In Mohamud v WM Morrison Supermarkets plc the Court of Appeal has held that an employer was not vicariously liable for an employee’s assault on a customer. There was nothing to show that the attack had a sufficiently close connection with the employment, as required by the House of Lords’ decision in Lister v Hesley Hall Ltd (Brief 686), so as to enable a finding of vicarious liability. The mere fact of contact between a sales assistant and a customer, which is plainly authorised by an employer, is not of itself sufficient to fix the employer with vicarious liability.
M visited WMMS plc’s supermarket and petrol station premises. M, who is of Somali descent, entered the kiosk and asked an employee, K, if it was possible to print off some documents on a USB stick. K responded in an abusive, racist fashion. M left but was followed by K, who subjected him to a serious attack involving punches and kicks. K was encouraged to go back inside the kiosk by his supervisor, who had earlier told him not to follow M. M subsequently brought a claim against WMMS plc, arguing that it was vicariously liable for K’s actions.
A Recorder sitting in the Birmingham Civil Justice Centre dismissed M’s claim, holding that although K had assaulted M, WMMS plc was not vicariously liable for that assault. The employer and employee relationship between K and WMMS plc was capable of giving rise to vicarious liability. However, the requirement in Lister v Hesley Hall Ltd that there must be a sufficiently close connection between the wrongdoing and the employment, so that it would be fair and just to hold the employer vicariously liable, was not met. M appealed against the decision.
Lord Justice Treacy, giving the leading judgment with which the rest of the Court agreed, noted that while the test identified in Lister and later cases is clearly formulated, its application, because of its generality, is less easy. Each case must turn on its own particular facts and will inevitably involve an element of value judgment. However, the authorities from Lister onwards make clear that very careful attention must be paid to the closeness of the connection between the tort of the employee and the duties he is employed to perform, viewed in the round. After examining these authorities, Treacy LJ considered that they showed that the mere fact that the employment provided the opportunity, setting, time and place for the tort to occur is not necessarily sufficient. Some factor or feature going beyond interaction between the employee and the victim is required. The decided cases had examined the question of close connection by reference to factors such as the granting of authority, the furtherance of an employer’s aims, the inherence of friction or confrontation in the employment and the additional risk of the kind of wrong occurring. These different approaches represented different ways of asking and answering the key question as to the closeness of connection and are illustrative of the focus which needs to be brought.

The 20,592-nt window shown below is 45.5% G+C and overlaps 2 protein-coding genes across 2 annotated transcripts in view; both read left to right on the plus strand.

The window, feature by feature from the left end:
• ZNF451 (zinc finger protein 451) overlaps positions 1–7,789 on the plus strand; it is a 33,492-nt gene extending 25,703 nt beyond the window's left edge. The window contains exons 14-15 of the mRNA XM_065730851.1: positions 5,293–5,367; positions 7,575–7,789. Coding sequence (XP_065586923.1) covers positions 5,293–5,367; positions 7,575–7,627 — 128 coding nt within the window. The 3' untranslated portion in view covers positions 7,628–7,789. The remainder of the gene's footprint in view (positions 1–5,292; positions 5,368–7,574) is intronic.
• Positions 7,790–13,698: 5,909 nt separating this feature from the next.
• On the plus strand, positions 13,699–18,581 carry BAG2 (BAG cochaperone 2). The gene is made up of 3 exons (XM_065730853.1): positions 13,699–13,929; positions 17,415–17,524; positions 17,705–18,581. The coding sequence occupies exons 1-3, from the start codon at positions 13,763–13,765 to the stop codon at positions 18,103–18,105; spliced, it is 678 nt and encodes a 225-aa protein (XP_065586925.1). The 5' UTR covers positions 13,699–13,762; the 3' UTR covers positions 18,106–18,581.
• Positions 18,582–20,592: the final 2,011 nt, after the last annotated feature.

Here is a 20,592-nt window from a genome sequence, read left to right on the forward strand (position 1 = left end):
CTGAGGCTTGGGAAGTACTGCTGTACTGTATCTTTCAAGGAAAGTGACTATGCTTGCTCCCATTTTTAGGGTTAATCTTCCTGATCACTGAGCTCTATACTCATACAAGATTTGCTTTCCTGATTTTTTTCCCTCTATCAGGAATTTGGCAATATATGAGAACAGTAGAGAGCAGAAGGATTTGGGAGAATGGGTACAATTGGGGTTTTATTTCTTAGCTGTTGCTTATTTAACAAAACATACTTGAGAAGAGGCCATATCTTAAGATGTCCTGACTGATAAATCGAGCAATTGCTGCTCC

On the basis of the facts found by the judge, both as to the nature of K’s employment and the particular circumstances of the assault, there was no element which could bring M’s case within the close connection test so as to enable a finding of vicarious liability. While Treacy LJ expressed his sympathy for M, he considered that the law is not yet at a stage where the mere fact of contact between a sales assistant and a customer, which is plainly authorised by an employer, is of itself sufficient to fix the employer with vicarious liability. As Lord Neuberger MR (as he then was) stated in the Court of Appeal in Maga v Archbishop of Birmingham (Brief 903), ‘the court should not be too ready to impose vicarious liability on a defendant. It is, after all, a type of liability for tort which involves no fault on the part of the defendant, and for that reason alone its application should be reasonably circumscribed’. The Court therefore dismissed the appeal.